There are several companies working on this, but Canesta is one of the better known start-ups and just landed more funding.
The technology is currently buggy and has a ways to go before being a mass market feature, but I think this is promising technology since it follows several of my rules of consumer electronics . Namely, it replaces moving parts (keys, input buttons) with electronic input and increases portability and integration. In addition, I think data input technology hasn't kept up with data output technology. We have flat panel displays and high resolution microdisplays, but the mechanical QWERTY keyboard is still the basic template for nearly all input.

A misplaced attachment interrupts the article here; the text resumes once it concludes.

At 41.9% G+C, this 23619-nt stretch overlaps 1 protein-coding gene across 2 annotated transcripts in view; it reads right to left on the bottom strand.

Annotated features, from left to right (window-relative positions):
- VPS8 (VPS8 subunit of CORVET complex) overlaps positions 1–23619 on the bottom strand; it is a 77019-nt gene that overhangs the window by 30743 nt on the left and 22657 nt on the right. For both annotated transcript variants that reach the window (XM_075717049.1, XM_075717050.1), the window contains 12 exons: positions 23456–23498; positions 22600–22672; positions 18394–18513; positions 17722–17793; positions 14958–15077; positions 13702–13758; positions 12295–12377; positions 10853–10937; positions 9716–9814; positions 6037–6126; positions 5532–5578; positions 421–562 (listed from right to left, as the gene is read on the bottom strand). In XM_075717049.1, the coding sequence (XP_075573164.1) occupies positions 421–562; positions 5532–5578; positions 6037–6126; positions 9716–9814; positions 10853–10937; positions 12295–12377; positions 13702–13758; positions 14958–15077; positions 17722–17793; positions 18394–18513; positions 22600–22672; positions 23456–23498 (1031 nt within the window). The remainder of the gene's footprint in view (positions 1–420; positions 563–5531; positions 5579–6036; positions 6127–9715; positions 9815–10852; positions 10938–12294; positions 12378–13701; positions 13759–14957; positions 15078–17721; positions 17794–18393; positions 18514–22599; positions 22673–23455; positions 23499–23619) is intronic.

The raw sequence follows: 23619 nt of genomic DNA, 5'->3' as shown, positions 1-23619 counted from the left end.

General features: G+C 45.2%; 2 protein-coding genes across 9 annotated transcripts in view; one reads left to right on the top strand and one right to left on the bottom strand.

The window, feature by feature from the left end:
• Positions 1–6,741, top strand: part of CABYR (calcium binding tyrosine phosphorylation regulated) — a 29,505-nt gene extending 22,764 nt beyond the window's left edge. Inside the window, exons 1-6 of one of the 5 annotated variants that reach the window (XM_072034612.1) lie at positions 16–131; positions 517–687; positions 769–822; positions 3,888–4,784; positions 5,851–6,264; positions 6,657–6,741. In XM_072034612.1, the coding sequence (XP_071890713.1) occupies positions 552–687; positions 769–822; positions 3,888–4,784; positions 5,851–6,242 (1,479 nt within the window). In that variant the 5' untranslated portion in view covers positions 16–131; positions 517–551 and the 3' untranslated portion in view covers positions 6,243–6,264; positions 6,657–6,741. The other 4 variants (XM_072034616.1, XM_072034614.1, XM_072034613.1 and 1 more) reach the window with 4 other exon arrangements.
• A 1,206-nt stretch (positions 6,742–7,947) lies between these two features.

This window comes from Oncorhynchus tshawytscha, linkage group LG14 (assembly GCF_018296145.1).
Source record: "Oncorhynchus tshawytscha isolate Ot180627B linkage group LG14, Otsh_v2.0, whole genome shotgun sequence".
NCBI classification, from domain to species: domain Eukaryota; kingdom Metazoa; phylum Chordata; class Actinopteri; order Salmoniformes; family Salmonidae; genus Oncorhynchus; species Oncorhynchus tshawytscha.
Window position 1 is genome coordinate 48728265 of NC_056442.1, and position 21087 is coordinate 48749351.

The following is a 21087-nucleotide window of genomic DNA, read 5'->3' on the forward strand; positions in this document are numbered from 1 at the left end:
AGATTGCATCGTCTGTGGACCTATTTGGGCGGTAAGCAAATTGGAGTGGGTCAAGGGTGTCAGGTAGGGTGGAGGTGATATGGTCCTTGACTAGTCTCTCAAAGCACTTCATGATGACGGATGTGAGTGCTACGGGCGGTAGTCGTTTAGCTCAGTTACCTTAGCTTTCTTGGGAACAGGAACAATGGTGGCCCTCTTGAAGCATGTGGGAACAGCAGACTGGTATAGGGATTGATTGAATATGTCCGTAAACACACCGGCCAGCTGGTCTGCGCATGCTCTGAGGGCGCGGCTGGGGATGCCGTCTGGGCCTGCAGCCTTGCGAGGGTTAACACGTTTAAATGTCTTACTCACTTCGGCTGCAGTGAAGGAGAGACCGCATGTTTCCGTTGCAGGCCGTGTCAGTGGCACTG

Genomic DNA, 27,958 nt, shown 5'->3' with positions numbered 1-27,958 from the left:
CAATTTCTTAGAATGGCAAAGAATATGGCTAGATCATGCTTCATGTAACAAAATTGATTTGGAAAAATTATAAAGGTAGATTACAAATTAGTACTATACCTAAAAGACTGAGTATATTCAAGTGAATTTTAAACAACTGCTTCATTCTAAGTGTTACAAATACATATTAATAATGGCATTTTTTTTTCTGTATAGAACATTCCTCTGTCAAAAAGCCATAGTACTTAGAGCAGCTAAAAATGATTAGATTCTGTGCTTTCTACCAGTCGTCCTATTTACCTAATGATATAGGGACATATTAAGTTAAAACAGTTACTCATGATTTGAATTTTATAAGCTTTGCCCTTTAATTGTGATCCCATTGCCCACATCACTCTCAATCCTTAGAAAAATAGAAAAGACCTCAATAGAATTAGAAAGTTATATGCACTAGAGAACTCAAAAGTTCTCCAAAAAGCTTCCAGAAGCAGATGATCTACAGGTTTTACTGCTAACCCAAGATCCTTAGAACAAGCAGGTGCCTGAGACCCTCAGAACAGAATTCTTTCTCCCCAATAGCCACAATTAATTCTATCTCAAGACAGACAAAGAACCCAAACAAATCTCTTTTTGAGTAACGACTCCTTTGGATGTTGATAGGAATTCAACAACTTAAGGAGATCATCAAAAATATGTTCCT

There will be several consumer acceptance roadblocks, such as the "feedback" you receive from buttons as you type, and the increasingly important ergonomic issues with repetitive stress, but I think by the end of the decade this will be an accepted technology, most likely in applications we have no clue about today.